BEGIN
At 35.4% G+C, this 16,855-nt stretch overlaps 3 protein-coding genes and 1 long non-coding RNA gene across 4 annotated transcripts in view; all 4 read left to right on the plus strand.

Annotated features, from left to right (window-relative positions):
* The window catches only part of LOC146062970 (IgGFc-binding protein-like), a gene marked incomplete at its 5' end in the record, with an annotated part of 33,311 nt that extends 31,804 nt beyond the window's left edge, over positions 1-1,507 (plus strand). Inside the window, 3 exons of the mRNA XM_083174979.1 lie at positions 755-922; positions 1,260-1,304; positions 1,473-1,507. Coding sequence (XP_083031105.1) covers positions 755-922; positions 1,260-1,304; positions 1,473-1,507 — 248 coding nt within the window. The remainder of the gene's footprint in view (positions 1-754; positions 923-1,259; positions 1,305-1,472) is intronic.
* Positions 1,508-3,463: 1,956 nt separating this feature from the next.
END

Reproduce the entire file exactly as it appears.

At 35.4% G+C, this 16,855-nt stretch overlaps 3 protein-coding genes and 1 long non-coding RNA gene across 4 annotated transcripts in view; all 4 read left to right on the plus strand.

Annotated features, from left to right (window-relative positions):
* The window catches only part of LOC146062970 (IgGFc-binding protein-like), a gene marked incomplete at its 5' end in the record, with an annotated part of 33,311 nt that extends 31,804 nt beyond the window's left edge, over positions 1-1,507 (plus strand). Inside the window, 3 exons of the mRNA XM_083174979.1 lie at positions 755-922; positions 1,260-1,304; positions 1,473-1,507. Coding sequence (XP_083031105.1) covers positions 755-922; positions 1,260-1,304; positions 1,473-1,507 — 248 coding nt within the window. The remainder of the gene's footprint in view (positions 1-754; positions 923-1,259; positions 1,305-1,472) is intronic.
* Positions 1,508-3,463: 1,956 nt separating this feature from the next.